At the end of the day, you must be providing value to your community, engaging in conversations and building relationships if your social media marketing efforts are going to see real results. If your strategy is on point, being executed properly and conversations are a daily part of your process, adding audience growth and targeting methods into the mix will add substantial results to your bottom line.

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Filed under Audience, Brand, Community, connection, Content, content creation, Curation, Hashtag, Marketing, Relationship, Results, Social Media, Social Media Content, Social Media Marketing, Strategy

Social Media Content Curation, Marketing Messages and Results

In business, marketing and social media, time is money and results are important. With so many tools to choose from, it can be difficult to know where to spend time, effort and money in order to realize real, measurable results.

I want better results from my social media marketingKnowing that 75% of Social Media Marketers Want Better Tools and 88% Better Results [Report] it is no surprise that many are looking to improve their efficiencies and reallocate their time management toward engagement activities. Content curation, creation, evergreen content sharing, hashtagging and status update scheduling are crucial components to this time reallocation. However, being forced to use a myriad of readers, browser plugins and other clunky tools require far too many hours and resources in an efficient work flow to realize the best results.

In fact, more time is spent managing these required tasks than is spent in conversations and relationship building, creating a significant problem for marketers. Time and content management are in constant challenge with efficiency and strategy, forcing many to invest time for required back office tasks instead of putting resources toward the things that do achieve social media results.

What If You Had 10 More Hours Per Week?

What if there was a better way to manage curated and marketing content in social media, that enabled you to be more efficient, strategic and effective? What if you could spend less time on the required activities and more time engaging, building relationships and getting results?

You Can…

It never ceases to amaze us when someone sees BundlePost in action for the first time. Our completely unique approach to social content management always gets the “Ah ha” moment and response as the new user realizes the incredible impact the technology has on their social media management.

If you’re tired of DOING social media marketing and want to finally start being strategic, effective and get real results, let us show you BundlePost in action. Tweet us to schedule a live demo today.

Tweet: Hey @BundlePost I'd love to see your Social Content Management System in action! http://ctt.ec/V6KGB+ Hey @BundlePost I’d love to see your Social Content Management System in action!

 

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Filed under BundlePost, Content, content creation, Curation, Engagement, Hashtag, Marketing, Plugin, Relationship, Results, Social content management, Social Media, Social Media Content, Social Media Management, Social Media Marketing, Social Media ROI, social media tool, Strategy, Tools

Social Fishing – Give The Fish What THEY Want, Not What You’re Hungry For

Over the last week, I have had live conversations with a few brands, individuals and marketers on the topic of social media content strategy. After receiving multiple questions from the various parties on these calls, I thought a new analogy to explain social marketing was needed.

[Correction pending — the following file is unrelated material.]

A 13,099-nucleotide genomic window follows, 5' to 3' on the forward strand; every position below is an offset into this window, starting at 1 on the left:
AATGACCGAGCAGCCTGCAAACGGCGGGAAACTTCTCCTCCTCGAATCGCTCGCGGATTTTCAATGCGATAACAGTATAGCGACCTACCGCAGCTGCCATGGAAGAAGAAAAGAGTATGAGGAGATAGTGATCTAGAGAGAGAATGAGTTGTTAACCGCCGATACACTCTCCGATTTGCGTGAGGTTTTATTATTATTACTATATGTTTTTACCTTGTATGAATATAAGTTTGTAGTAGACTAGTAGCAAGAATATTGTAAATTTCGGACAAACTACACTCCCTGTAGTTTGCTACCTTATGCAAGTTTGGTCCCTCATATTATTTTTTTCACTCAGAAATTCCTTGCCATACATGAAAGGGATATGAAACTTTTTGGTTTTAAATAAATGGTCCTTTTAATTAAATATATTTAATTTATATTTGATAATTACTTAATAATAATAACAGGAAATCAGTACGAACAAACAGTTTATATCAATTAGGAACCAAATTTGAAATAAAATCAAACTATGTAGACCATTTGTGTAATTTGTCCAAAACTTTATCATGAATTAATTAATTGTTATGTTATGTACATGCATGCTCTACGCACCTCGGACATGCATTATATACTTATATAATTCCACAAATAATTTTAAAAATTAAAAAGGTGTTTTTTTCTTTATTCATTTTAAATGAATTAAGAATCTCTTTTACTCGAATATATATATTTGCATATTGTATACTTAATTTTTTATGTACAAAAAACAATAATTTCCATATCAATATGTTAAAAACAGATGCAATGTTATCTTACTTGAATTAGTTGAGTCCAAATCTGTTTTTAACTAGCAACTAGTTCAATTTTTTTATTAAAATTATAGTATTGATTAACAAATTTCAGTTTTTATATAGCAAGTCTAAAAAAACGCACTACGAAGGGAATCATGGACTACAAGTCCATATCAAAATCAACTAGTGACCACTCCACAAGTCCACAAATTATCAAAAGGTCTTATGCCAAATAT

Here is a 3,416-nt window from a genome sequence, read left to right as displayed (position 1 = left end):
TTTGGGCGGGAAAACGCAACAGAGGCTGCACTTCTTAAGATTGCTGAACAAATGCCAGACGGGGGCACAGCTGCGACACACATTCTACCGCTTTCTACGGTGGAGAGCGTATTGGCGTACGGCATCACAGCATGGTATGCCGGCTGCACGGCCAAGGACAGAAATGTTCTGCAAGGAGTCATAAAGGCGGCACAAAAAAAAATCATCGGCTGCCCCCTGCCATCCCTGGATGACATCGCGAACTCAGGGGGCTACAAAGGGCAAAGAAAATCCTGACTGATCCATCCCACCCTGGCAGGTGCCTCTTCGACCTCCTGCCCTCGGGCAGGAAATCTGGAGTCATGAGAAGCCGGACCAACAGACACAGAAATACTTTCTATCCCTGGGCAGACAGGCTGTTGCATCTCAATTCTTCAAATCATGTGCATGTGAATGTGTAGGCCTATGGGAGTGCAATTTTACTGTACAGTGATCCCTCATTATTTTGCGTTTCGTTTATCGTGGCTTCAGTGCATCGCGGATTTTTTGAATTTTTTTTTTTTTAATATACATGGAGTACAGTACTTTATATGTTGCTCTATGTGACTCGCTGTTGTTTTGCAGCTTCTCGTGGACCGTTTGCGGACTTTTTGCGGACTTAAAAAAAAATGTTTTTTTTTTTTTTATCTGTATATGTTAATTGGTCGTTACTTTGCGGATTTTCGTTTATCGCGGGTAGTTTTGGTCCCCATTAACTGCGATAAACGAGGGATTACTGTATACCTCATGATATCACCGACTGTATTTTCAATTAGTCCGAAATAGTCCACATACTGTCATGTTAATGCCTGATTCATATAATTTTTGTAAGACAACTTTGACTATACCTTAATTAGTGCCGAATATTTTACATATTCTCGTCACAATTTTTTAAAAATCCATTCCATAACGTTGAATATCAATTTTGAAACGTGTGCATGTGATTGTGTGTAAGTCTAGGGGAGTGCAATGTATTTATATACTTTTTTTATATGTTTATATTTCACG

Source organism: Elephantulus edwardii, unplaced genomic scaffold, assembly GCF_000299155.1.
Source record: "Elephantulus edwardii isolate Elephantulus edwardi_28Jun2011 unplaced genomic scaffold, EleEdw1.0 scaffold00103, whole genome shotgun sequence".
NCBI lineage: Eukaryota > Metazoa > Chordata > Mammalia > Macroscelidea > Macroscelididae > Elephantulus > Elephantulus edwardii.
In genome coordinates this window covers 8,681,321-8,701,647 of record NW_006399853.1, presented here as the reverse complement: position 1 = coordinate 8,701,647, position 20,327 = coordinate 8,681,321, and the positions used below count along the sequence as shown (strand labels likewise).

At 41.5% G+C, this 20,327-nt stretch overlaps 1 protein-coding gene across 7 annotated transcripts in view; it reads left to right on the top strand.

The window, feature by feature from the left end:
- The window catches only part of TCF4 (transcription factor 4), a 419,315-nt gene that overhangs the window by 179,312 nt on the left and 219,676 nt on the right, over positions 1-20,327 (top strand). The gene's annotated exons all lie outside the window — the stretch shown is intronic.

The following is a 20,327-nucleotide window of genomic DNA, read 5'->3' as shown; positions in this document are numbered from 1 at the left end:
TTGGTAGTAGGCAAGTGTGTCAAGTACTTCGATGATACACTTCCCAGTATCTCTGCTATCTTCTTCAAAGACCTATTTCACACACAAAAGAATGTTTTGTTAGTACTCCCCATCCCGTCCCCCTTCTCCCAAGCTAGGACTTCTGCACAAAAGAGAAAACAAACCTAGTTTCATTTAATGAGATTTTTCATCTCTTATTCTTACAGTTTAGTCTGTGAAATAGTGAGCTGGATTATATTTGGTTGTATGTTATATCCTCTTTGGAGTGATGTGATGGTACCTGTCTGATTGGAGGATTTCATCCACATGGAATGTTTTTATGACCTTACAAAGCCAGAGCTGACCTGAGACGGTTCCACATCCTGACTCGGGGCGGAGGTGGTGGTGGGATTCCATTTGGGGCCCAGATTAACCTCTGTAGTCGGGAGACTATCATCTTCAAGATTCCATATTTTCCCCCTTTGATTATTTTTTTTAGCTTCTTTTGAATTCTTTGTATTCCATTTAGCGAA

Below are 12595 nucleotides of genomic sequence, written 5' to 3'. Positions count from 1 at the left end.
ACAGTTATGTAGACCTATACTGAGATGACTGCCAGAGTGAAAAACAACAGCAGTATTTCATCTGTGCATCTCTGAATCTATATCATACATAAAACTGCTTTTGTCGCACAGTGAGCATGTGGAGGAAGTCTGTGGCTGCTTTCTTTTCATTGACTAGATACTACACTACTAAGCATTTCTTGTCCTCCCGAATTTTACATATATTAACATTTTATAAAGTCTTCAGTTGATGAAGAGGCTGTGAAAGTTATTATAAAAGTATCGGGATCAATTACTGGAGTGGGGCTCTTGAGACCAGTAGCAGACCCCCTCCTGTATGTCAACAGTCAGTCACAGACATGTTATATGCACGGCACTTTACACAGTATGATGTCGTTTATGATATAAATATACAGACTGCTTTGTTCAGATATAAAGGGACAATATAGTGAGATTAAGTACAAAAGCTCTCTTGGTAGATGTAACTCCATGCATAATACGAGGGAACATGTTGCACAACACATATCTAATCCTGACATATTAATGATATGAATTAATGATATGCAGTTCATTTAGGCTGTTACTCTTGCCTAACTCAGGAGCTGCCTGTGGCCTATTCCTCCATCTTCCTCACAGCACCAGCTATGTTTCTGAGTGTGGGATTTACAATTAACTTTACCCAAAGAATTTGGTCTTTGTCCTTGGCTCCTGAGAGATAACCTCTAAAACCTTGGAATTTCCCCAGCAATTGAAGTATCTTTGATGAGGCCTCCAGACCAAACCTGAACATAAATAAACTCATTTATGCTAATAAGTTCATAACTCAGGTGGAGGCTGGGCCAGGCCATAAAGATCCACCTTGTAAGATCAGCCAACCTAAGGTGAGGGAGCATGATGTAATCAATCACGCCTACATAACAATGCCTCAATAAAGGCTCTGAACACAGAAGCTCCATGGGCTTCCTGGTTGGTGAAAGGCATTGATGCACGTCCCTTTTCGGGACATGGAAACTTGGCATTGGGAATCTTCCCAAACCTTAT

Social media marketing is like fishingHere are some of the questions that were being asked:

How often should we post on social media?

What kind of content should we be posting?

Do these questions sound familiar? They should. They are the cornerstone to being effective with social media marketing.

Here’s how I answered these and other questions…

Let me share the analogy with you

Imagine you are a fisherman, woman or person and your job is to find, attract and catch fish. Without fish, you don’t eat and you have nothing to sell to the fish plant that processes fish for other people who want to eat fish but can’t/don’t fish. Without fish to sell to the processing plant, you have no income to survive on. So you fish…

If your livelihood depended on being good at fishing, you should probably know what kind of fish you need to catch. If you know what kind of fish you want to land, you had better know what type of bait they are attracted to and use that to fish with, rather than whatever you happen to be hungry for.

Let’s dive deeper…

If you’re going to be successful at catching fish, there are a few things you need to do.

1) Know what type of fish you are wanting to find, attract and catch.

2) Know what live bait, lure or tackle those specific fish are attracted to.

3) Have the appropriate lb test line that will support the fish size you are trying to catch.

4) Have the proper fishing poles, reels and other gear needed to catch and land the type of fish you are looking for.

5) Know where to find the fish you are trying to catch.

6) Have your fishing pole in the water at all times.

7) Have more than one fishing pole in the water at all times.

If you are fishing every couple of days. rather than every day, your chances of attracting or catching a fish is far less likely. If when you fish, you cast once, reel in and then go home, you are definitely not going to be successful. If the bait you have on the end of your line is a sandwich, but the fish you are trying to catch only hit on worms, you will not catch any fish you are targeting.